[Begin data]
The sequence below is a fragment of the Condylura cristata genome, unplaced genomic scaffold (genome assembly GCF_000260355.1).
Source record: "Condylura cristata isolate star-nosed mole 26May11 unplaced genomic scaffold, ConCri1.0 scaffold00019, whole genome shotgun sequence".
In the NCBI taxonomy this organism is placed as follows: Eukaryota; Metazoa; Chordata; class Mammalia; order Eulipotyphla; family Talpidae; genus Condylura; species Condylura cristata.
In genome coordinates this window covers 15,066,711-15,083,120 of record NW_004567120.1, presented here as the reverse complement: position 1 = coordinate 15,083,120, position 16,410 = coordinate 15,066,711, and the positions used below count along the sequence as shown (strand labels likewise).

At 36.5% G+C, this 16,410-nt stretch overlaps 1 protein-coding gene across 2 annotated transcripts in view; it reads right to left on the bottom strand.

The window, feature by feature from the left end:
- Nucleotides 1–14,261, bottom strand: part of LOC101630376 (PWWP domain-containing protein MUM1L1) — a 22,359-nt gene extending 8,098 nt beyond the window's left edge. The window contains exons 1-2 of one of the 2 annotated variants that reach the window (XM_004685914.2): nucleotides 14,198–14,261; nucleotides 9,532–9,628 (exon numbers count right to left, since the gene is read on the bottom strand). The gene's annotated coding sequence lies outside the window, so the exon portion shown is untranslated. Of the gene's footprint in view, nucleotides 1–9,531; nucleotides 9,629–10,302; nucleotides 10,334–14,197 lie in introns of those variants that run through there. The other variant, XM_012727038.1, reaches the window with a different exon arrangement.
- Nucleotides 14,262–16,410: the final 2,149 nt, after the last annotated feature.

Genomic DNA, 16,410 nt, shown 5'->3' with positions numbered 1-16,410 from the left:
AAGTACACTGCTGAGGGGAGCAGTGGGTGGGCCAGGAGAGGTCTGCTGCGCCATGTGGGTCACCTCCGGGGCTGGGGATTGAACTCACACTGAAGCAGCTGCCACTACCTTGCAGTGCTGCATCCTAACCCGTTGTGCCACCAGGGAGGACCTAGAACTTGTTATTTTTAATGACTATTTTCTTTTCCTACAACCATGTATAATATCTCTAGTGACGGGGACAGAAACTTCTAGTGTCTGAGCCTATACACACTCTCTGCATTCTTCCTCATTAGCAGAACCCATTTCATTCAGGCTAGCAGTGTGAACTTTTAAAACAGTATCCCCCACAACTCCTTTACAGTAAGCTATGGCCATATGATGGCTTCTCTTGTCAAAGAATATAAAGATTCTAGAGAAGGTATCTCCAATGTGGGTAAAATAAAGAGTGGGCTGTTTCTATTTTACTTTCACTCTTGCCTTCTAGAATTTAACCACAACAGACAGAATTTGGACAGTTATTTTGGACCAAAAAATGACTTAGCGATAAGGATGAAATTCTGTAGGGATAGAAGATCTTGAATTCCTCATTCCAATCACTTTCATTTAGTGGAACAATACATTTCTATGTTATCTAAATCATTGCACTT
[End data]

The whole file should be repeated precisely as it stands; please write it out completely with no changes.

The sequence below is a fragment of the Condylura cristata genome, unplaced genomic scaffold (genome assembly GCF_000260355.1).
Source record: "Condylura cristata isolate star-nosed mole 26May11 unplaced genomic scaffold, ConCri1.0 scaffold00019, whole genome shotgun sequence".
In the NCBI taxonomy this organism is placed as follows: Eukaryota; Metazoa; Chordata; class Mammalia; order Eulipotyphla; family Talpidae; genus Condylura; species Condylura cristata.
In genome coordinates this window covers 15,066,711-15,083,120 of record NW_004567120.1, presented here as the reverse complement: position 1 = coordinate 15,083,120, position 16,410 = coordinate 15,066,711, and the positions used below count along the sequence as shown (strand labels likewise).

At 36.5% G+C, this 16,410-nt stretch overlaps 1 protein-coding gene across 2 annotated transcripts in view; it reads right to left on the bottom strand.

The window, feature by feature from the left end:
- Nucleotides 1–14,261, bottom strand: part of LOC101630376 (PWWP domain-containing protein MUM1L1) — a 22,359-nt gene extending 8,098 nt beyond the window's left edge. The window contains exons 1-2 of one of the 2 annotated variants that reach the window (XM_004685914.2): nucleotides 14,198–14,261; nucleotides 9,532–9,628 (exon numbers count right to left, since the gene is read on the bottom strand). The gene's annotated coding sequence lies outside the window, so the exon portion shown is untranslated. Of the gene's footprint in view, nucleotides 1–9,531; nucleotides 9,629–10,302; nucleotides 10,334–14,197 lie in introns of those variants that run through there. The other variant, XM_012727038.1, reaches the window with a different exon arrangement.
- Nucleotides 14,262–16,410: the final 2,149 nt, after the last annotated feature.

Genomic DNA, 16,410 nt, shown 5'->3' with positions numbered 1-16,410 from the left:
AAGTACACTGCTGAGGGGAGCAGTGGGTGGGCCAGGAGAGGTCTGCTGCGCCATGTGGGTCACCTCCGGGGCTGGGGATTGAACTCACACTGAAGCAGCTGCCACTACCTTGCAGTGCTGCATCCTAACCCGTTGTGCCACCAGGGAGGACCTAGAACTTGTTATTTTTAATGACTATTTTCTTTTCCTACAACCATGTATAATATCTCTAGTGACGGGGACAGAAACTTCTAGTGTCTGAGCCTATACACACTCTCTGCATTCTTCCTCATTAGCAGAACCCATTTCATTCAGGCTAGCAGTGTGAACTTTTAAAACAGTATCCCCCACAACTCCTTTACAGTAAGCTATGGCCATATGATGGCTTCTCTTGTCAAAGAATATAAAGATTCTAGAGAAGGTATCTCCAATGTGGGTAAAATAAAGAGTGGGCTGTTTCTATTTTACTTTCACTCTTGCCTTCTAGAATTTAACCACAACAGACAGAATTTGGACAGTTATTTTGGACCAAAAAATGACTTAGCGATAAGGATGAAATTCTGTAGGGATAGAAGATCTTGAATTCCTCATTCCAATCACTTTCATTTAGTGGAACAATACATTTCTATGTTATCTAAATCATTGCACTT